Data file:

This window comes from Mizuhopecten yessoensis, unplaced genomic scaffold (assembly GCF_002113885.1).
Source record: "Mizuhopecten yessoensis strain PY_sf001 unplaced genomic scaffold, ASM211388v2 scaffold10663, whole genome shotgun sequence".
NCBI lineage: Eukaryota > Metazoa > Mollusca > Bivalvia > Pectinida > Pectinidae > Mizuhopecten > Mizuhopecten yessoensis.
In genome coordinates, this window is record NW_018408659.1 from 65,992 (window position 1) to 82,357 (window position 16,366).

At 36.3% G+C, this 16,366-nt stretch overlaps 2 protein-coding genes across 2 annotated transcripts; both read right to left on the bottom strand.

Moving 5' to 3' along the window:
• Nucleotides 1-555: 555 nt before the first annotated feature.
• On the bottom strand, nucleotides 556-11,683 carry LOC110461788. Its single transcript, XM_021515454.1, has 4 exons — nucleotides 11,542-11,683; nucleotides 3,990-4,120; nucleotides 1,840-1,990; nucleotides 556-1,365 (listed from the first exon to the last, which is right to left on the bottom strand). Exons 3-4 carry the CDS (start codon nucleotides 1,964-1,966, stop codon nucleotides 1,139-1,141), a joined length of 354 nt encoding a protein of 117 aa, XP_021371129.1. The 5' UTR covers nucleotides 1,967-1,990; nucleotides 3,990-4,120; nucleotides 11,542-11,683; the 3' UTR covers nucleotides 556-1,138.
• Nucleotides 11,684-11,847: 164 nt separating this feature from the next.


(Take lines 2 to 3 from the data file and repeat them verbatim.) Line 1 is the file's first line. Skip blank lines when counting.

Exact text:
Source record: "Mizuhopecten yessoensis strain PY_sf001 unplaced genomic scaffold, ASM211388v2 scaffold10663, whole genome shotgun sequence".
NCBI lineage: Eukaryota > Metazoa > Mollusca > Bivalvia > Pectinida > Pectinidae > Mizuhopecten > Mizuhopecten yessoensis.